Last Updated: Feb 08, 2021


Let me just start by saying that I use Facebook, and appreciate that it’s a powerful advertising tool –second to none for customer acquisition. But there are risks to using just one platform of this type of lead generation. One is that your account could face an inexplicable ban, at any point; one that you may have little recourse in dealing with.



It is truly disheartening for a business owner to open up their ads manager and discover that Facebook has either blocked, restricted, or banned their ads and website. But you’ll be surprised to find that it happens more often than you think.


And in recent months, it’s happening a lot more often.


Some businesses are finding that their URLs are suddenly blocked, or their ad accounts suspended by Facebook –for no apparent reason. Even more concerning is that often, account holders are finding that they can’t get a reasonable response from Facebook.


The stomach-churning impact of a ban is something that every e-commerce store owner can relate to, but it’s not something that should stop you in your tracks. Understanding the potential reasons for these bans, as well as unraveling Facebook errors will help you sidestep a number of issues and could even assist you in recovering a suspended account; no small task!


Let’s start by taking a look at some of the common reasons that could be behind the ban, and then delve into what you should do if you find that you’ve been impacted by one of Facebook’s seemingly-out-of-nowhere bans.



Reasons for Facebook Bans


First of all, it’s true: Facebook’s algorithms often ban advertiser content for legitimate reasons. The usual reasons are that users are:



  • Advertising prohibited products or services
  • Advertising something restricted, like medicine or pharmacy services
  • Running ads that make unsubstantiated claims
  • Using website links and ads are not keeping to community standards
  • Running poor quality advertising messaging, design, or wording
  • Running ads that feature URLs and landing pages that are broken or lead to malware-infected content
  • Running ads that aren’t congruent with the landing page



Other issues that could result in a ban are using bots or paid services to add “followers” or “likes” to the business page, using inappropriate images, or using different IP addresses to access and manage the content.


More recently, human errors have led to universal limitations or something called a “shadowban,” where your account merely isn’t showing up to potential clients and customers because of minor infractions. In this case, you might not even know that your ads aren’t being shown.


One of the most prominent causes of these shadowbans has been the use of banned hashtags. The 2016 election resulted in many hashtags that normally would draw in views or visitors to be entirely blocked, and using these hashtags after the block – even accidentally – could result in your posts not showing up in searches for up to 30 days. If these hashtags or keywords were used in advertisements, then you could have faced a restriction on that advertisement as well.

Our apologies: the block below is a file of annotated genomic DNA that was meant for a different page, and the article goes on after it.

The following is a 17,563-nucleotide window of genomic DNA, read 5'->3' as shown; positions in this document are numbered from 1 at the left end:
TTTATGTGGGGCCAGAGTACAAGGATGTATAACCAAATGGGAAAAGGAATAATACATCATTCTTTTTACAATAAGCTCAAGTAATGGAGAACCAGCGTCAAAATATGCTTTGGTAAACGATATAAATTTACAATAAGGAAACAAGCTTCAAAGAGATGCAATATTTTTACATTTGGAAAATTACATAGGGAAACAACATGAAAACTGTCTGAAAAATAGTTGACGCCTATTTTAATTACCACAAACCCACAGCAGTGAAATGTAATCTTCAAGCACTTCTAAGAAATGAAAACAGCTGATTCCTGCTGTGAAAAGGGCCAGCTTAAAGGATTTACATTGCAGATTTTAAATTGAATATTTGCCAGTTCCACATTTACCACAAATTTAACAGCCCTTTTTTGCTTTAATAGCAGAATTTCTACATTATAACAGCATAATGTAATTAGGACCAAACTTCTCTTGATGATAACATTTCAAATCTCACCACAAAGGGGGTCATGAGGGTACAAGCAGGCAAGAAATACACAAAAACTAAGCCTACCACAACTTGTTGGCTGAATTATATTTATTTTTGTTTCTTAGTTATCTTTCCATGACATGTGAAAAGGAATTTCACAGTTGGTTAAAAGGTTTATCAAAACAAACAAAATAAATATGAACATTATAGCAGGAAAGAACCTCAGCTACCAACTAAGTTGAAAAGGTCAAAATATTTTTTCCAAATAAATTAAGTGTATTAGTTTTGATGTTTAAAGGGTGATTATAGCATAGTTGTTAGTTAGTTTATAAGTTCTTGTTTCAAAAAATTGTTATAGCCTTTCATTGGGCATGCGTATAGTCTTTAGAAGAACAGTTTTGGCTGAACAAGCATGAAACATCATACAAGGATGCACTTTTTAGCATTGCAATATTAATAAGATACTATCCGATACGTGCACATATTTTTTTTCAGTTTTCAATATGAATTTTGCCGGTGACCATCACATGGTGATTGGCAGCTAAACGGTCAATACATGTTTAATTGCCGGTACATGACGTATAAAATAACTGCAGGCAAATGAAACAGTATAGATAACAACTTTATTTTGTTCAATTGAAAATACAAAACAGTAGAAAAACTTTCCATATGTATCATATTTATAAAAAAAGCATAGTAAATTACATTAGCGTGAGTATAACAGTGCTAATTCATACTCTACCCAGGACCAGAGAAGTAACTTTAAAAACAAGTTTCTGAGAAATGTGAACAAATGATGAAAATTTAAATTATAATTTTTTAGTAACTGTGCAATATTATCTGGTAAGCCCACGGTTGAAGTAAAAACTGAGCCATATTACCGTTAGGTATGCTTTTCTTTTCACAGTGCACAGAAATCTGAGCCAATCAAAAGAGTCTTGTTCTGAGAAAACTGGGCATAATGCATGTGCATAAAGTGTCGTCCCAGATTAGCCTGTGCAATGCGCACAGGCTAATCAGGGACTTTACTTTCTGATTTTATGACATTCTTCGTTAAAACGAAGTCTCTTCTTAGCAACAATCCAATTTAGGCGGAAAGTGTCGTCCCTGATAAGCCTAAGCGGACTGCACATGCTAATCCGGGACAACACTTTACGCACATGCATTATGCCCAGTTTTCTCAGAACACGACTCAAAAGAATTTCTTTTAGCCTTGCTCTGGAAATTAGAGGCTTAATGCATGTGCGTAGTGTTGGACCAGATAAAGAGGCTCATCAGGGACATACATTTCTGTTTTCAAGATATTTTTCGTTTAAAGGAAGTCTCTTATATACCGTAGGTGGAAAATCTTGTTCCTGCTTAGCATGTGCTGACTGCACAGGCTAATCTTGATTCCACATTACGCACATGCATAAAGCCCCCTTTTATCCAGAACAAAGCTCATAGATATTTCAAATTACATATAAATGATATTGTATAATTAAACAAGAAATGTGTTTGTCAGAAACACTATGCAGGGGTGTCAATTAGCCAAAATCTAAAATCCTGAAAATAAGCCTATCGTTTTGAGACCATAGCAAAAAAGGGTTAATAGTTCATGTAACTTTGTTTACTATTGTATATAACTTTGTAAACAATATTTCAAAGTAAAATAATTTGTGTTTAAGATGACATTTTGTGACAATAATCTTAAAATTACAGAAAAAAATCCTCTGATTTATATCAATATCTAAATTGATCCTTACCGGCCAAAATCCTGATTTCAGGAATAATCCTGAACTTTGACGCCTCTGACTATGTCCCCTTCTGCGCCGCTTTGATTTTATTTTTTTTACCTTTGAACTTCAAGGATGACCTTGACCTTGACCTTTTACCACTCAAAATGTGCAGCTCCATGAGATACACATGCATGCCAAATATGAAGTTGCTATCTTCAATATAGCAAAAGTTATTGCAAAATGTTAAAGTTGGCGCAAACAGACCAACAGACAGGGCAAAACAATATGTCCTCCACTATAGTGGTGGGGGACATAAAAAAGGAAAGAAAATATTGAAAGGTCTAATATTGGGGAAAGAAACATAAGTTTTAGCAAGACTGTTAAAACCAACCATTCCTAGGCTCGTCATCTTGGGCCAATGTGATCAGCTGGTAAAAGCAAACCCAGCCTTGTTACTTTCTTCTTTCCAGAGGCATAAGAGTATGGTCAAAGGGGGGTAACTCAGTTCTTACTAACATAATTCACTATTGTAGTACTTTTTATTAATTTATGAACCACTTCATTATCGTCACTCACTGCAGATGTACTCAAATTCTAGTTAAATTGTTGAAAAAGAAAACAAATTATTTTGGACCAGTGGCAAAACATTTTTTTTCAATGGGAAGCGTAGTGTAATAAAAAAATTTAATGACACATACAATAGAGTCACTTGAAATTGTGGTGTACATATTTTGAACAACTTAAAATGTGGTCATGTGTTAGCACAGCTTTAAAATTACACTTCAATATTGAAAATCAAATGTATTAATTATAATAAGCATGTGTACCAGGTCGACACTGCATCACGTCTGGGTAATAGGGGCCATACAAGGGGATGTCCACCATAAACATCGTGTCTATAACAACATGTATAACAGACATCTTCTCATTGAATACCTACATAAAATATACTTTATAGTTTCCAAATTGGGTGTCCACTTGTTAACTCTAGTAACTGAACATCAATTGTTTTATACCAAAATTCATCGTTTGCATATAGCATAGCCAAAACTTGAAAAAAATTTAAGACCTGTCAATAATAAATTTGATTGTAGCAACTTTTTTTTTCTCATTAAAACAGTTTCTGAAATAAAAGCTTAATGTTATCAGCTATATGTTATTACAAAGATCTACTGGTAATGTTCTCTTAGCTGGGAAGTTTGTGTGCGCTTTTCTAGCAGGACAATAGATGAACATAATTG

For a full list of the many reasons that Facebook bans or suspends accounts, see the Facebook Advertising Guidelines.


The only way to avoid these challenges is to be hyper-aware of Facebook’s policies.


At the end of the day, there are two main reasons the Facebook algorithms suspend accounts.


  1. High Percent of Negative Feedback, and
  2. Violating Facebook’s Advertising Policies



Let’s break these two reasons down:


  1. High Percent of Negative Feedback


All Facebook users are able to respond to your advertising by selecting from their page menu:


  • Hide this single ad
  • Hide all posts from your Facebook page
  • Unlike this Facebook page
  • Report this ad content as spam



Now, these audience responses generate algorithms that provide negative feedback to Facebook and when the overall number of ad impressions rises, this puts your account in danger of being flagged for suspension.


The primary reason for the negative feedback on your ad is usually the result of poor target audience research and planning. When you are curating information on your client base and demographic, you must use this information to tailor your ads to meet people within a similar demographic. Perhaps you wish to grow your customer reach by delving outside of your normal audience interest, but doing so on Facebook brings with it a risk of being banned.


You need to review and curate these audience responses very carefully, using the following steps.


Social Media Examiner recommends the following steps:


Step One: At the bottom of your ad post, click on the Performance Results section. This launches a pop-up window.


Step Two: In the ‘Post Details’ pop-up window, review the Negative Feedback.


Step Three: Calculate the likelihood of triggering a suspension for Facebook spam. This calculation is based on the percentage of audience reporting your advertisement, against the number of page impressions it gains. It is possible that different business types are flagged differently, it’s hard to tell. One spam report for every 5,000 impressions, or 0.02% means that you should shut that ad off as a preventative measure.